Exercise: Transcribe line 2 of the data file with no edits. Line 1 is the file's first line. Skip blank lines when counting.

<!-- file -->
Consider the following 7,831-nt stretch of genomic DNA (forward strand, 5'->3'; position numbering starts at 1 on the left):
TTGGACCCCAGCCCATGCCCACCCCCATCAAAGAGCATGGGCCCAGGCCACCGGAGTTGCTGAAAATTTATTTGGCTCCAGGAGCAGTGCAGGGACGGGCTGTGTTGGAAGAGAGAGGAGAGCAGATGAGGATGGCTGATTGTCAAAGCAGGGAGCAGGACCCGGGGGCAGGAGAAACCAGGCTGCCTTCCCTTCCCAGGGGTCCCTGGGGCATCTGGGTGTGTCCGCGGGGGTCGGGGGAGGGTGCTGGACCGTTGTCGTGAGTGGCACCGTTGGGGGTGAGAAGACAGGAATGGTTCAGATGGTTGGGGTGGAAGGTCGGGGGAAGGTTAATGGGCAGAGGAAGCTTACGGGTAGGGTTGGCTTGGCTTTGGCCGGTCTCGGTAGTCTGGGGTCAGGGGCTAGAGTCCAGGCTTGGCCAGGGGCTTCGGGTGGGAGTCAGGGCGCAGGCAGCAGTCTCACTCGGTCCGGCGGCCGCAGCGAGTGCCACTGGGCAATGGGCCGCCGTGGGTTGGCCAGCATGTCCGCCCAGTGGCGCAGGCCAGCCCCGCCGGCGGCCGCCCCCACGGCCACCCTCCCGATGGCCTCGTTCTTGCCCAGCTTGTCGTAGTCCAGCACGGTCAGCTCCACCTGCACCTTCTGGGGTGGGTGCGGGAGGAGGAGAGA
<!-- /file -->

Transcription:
TTGGACCCCAGCCCATGCCCACCCCCATCAAAGAGCATGGGCCCAGGCCACCGGAGTTGCTGAAAATTTATTTGGCTCCAGGAGCAGTGCAGGGACGGGCTGTGTTGGAAGAGAGAGGAGAGCAGATGAGGATGGCTGATTGTCAAAGCAGGGAGCAGGACCCGGGGGCAGGAGAAACCAGGCTGCCTTCCCTTCCCAGGGGTCCCTGGGGCATCTGGGTGTGTCCGCGGGGGTCGGGGGAGGGTGCTGGACCGTTGTCGTGAGTGGCACCGTTGGGGGTGAGAAGACAGGAATGGTTCAGATGGTTGGGGTGGAAGGTCGGGGGAAGGTTAATGGGCAGAGGAAGCTTACGGGTAGGGTTGGCTTGGCTTTGGCCGGTCTCGGTAGTCTGGGGTCAGGGGCTAGAGTCCAGGCTTGGCCAGGGGCTTCGGGTGGGAGTCAGGGCGCAGGCAGCAGTCTCACTCGGTCCGGCGGCCGCAGCGAGTGCCACTGGGCAATGGGCCGCCGTGGGTTGGCCAGCATGTCCGCCCAGTGGCGCAGGCCAGCCCCGCCGGCGGCCGCCCCCACGGCCACCCTCCCGATGGCCTCGTTCTTGCCCAGCTTGTCGTAGTCCAGCACGGTCAGCTCCACCTGCACCTTCTGGGGTGGGTGCGGGAGGAGGAGAGA